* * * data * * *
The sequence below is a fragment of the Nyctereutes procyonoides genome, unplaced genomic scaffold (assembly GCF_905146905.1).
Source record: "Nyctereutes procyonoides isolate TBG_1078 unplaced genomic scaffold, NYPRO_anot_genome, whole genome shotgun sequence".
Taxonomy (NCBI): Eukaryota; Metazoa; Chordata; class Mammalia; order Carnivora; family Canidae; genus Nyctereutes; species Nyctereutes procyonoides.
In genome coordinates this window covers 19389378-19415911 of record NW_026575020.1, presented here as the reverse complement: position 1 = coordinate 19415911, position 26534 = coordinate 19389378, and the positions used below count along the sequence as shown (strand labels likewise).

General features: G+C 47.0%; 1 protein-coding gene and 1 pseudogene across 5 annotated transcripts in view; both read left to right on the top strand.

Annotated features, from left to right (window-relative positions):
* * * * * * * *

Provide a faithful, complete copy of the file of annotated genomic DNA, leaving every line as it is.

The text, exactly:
The sequence below is a fragment of the Nyctereutes procyonoides genome, unplaced genomic scaffold (assembly GCF_905146905.1).
Source record: "Nyctereutes procyonoides isolate TBG_1078 unplaced genomic scaffold, NYPRO_anot_genome, whole genome shotgun sequence".
Taxonomy (NCBI): Eukaryota; Metazoa; Chordata; class Mammalia; order Carnivora; family Canidae; genus Nyctereutes; species Nyctereutes procyonoides.
In genome coordinates this window covers 19389378-19415911 of record NW_026575020.1, presented here as the reverse complement: position 1 = coordinate 19415911, position 26534 = coordinate 19389378, and the positions used below count along the sequence as shown (strand labels likewise).

General features: G+C 47.0%; 1 protein-coding gene and 1 pseudogene across 5 annotated transcripts in view; both read left to right on the top strand.

Annotated features, from left to right (window-relative positions):